- An algorithm is coming. You know how on Facebook, you don’t see every single thing that every single friend has posted, in order of posting, all the way down the newsfeed? Instagram has announced they’re going to introduce an algorithm that will prioritize the content in your newsfeed, giving each user more from the users/brands/content most relevant to them. They say it will be a work in progress, and they’ll work hard to get it right.
- Support for multiple accounts. Instagram has officially rolled out the ability for one user to log into multiple accounts. For those with both business and professional accounts, this makes everything just a little easier.
- Landscape and portrait modes. Instead of only being able to take images and crop them into perfect Instagram squares, you can now share images in portrait or landscape mode. This can help make your image more diverse, standing out in the newsfeed.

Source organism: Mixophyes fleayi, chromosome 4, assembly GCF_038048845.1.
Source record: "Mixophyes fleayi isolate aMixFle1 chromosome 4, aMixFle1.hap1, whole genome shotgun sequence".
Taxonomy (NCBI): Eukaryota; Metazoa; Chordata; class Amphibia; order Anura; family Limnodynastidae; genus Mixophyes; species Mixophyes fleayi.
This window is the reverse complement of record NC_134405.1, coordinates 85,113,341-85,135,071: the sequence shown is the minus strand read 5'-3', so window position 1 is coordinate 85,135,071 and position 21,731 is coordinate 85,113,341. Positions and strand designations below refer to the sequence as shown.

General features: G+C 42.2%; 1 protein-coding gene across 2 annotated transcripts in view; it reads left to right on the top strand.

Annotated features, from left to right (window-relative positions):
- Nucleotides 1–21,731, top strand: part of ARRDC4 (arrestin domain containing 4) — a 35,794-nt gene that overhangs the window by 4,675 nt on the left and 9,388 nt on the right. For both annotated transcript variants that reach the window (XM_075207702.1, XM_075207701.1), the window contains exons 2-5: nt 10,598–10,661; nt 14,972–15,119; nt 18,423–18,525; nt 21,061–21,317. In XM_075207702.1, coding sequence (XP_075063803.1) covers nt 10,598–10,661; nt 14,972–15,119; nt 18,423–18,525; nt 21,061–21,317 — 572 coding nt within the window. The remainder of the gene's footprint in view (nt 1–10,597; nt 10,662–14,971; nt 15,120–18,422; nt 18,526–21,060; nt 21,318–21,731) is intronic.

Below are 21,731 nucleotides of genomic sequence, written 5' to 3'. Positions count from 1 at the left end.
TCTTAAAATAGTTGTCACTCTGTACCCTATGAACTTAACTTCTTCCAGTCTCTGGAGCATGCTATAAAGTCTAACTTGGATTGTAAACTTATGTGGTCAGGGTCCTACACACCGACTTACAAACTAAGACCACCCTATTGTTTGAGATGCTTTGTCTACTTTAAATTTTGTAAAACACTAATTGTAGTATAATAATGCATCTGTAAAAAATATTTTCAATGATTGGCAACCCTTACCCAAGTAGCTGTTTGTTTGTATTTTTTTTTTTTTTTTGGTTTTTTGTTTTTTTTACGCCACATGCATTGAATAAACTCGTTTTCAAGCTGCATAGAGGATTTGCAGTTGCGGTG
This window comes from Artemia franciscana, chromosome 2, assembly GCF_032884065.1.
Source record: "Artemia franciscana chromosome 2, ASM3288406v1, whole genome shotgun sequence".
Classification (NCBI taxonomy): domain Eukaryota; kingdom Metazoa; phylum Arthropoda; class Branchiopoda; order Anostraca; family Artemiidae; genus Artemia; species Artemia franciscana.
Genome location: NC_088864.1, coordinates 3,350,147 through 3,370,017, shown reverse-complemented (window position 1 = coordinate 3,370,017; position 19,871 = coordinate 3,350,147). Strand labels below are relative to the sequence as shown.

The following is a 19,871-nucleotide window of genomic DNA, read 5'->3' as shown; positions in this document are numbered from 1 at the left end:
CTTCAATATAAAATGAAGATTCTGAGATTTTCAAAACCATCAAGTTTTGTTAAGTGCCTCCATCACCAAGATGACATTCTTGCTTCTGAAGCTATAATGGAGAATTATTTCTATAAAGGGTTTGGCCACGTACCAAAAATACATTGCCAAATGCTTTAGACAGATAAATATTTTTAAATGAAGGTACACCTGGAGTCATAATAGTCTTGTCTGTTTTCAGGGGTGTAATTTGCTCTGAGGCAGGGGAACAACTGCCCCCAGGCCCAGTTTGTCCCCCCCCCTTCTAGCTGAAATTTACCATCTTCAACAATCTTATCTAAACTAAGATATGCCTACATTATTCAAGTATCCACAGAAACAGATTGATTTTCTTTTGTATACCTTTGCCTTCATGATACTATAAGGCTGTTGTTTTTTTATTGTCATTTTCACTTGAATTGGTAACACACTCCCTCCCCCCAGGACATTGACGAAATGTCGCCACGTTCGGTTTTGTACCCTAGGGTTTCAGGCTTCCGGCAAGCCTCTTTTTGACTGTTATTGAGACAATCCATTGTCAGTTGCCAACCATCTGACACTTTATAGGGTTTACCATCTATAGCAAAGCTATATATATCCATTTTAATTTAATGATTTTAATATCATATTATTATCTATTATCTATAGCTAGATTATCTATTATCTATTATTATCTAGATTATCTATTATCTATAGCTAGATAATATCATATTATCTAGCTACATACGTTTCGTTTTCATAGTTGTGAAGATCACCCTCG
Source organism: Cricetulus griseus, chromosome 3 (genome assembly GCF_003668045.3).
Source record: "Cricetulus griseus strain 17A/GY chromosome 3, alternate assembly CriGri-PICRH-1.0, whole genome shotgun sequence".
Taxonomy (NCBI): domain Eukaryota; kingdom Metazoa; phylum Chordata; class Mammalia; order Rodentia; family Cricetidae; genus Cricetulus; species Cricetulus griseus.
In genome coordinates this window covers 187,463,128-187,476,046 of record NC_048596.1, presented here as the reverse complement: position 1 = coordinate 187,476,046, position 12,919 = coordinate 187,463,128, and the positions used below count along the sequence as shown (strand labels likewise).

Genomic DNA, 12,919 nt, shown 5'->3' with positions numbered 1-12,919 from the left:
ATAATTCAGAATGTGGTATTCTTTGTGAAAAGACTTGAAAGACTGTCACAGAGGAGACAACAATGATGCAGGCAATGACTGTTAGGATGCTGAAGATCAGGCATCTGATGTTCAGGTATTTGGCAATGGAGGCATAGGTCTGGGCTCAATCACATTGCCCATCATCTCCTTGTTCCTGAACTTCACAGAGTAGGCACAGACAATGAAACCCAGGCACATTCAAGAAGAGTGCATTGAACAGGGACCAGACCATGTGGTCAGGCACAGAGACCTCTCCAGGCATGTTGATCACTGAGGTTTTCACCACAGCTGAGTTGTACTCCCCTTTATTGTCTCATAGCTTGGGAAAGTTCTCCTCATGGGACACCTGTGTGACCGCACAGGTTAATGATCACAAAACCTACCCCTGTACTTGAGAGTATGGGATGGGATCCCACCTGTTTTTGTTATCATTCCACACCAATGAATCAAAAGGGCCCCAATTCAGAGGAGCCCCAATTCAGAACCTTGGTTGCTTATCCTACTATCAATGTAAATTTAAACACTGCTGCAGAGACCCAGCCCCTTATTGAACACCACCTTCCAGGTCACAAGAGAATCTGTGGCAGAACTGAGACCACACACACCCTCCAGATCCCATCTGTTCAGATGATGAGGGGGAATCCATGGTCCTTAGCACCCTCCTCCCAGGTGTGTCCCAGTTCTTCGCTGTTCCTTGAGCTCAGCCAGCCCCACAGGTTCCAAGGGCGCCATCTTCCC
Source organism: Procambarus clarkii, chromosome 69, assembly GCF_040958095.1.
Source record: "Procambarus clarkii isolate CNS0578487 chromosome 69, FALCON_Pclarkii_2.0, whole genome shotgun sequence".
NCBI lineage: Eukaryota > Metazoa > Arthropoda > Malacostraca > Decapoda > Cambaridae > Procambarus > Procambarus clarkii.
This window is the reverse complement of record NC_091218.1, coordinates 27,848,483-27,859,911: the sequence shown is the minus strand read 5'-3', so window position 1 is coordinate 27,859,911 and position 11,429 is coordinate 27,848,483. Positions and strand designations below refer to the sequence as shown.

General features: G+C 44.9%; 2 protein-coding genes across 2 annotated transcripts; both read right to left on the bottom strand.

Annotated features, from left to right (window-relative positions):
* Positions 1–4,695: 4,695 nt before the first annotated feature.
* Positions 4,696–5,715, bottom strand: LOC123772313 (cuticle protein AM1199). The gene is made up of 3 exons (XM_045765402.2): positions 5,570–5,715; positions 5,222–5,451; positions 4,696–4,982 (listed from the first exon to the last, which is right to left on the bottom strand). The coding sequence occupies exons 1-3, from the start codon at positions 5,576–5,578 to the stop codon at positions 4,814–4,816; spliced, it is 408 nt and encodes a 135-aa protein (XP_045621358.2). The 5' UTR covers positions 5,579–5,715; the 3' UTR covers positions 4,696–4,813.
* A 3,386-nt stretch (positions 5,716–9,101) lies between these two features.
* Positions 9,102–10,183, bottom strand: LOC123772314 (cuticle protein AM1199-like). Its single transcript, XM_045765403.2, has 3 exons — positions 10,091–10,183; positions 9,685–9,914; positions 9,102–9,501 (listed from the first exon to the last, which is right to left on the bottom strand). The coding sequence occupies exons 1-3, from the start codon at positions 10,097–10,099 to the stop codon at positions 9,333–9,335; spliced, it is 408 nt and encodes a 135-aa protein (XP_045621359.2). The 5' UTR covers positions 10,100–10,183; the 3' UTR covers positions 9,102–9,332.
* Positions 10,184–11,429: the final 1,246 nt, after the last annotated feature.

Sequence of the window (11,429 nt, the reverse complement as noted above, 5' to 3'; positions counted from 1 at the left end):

This list doesn’t contain every single Instagram update that’s happened in the past year, but it shows how quickly the platform is growing, and the support and focus that’s showing up for businesses on the platform.
New Features to Snapchat
While Instagram’s new features have brought a lot of great additions for businesses and marketers using the platform (which does also benefit users), Snapchat’s new features are almost exclusively for users. This makes sense, as I consider Snapchat to be almost entirely user-driven as a platform, more than any other social media site we see.
Some of the new features to Snapchat relevant to our discussion include: